The Pakistan military did launch an offensive. In late October 2009 the army moved into South Waziristan in what was meant to be the decisive offensive to end the TTP campaign of violence. However Hakimullah and Rehman, among others, reportedly moved into neighbouring tribal agencies and continued to attack targets in Pakistan as well as Nato and Afghan forces in Afghanistan.
In early November the Pakistan government released a list of most wanted terrorists. Wali Ur Rehman had a 50m rupee ($600,000) reward advertised for information leading to his arrest. Hakimullah and Qari Hussain Mehsud, trainer of the TTP’s suicide bombers, who is believed to have been killed in October 2010, also attracted offers of 50m rupee rewards.
On December 30 2009, a suicide bomber attacked a CIA base in Khost, Afghanistan. The bombing killed nine people, including five CIA officers and two private security guards from private contractor Xe, formerly known as Blackwater. The bomber, Jordanian Human Khalil al Balawi, was a double agent. He had been apparently turned by Jordanian intelligence in 2008 and persuaded to work for the CIA. But as he arrived at the base he detonated his car bomb. The New York Times called this the “single deadliest episode for the spy agency” since September 11 2001.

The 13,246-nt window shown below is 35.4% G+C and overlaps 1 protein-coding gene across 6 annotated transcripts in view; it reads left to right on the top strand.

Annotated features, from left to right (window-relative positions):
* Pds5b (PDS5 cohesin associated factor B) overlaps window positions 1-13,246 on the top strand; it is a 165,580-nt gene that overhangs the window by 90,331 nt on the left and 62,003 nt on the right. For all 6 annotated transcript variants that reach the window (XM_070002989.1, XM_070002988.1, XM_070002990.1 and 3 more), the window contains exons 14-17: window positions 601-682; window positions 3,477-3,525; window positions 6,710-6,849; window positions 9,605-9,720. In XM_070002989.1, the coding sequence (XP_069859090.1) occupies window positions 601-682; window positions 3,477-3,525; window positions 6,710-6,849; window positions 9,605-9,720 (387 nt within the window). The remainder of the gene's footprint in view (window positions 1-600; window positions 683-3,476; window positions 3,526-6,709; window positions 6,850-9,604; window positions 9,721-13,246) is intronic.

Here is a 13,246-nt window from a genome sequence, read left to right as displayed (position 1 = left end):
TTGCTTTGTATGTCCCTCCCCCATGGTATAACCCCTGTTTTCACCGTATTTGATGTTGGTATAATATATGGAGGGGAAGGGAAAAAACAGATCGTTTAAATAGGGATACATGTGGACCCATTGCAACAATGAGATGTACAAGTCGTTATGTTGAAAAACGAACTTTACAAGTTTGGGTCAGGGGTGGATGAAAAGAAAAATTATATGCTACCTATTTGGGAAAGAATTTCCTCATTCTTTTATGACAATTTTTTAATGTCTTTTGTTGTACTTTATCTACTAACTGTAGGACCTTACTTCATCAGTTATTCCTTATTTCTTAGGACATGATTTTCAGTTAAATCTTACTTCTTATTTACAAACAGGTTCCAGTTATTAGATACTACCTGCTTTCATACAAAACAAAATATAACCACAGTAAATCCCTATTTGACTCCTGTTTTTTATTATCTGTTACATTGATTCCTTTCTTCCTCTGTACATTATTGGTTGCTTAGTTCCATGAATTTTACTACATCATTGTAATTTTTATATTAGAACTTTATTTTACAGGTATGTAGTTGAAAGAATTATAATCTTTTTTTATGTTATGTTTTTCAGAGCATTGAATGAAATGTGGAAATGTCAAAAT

A video of al Balawi, recorded before his death, was broadcast by al Jazeera in January 2010. This showed him sitting next to Hakimullah. Al Balawi claimed his attack on Camp Chapman was in revenge for the CIA drone strike that killed Baitullah Mehsud in 2009.
The US government claimed that Rehman had helped the bomber and in response declared him a “specially designated global terrorist” in 2010. It also offered a $5m reward for information on his location because of his alleged involvement in the Khost and Islamabad attacks.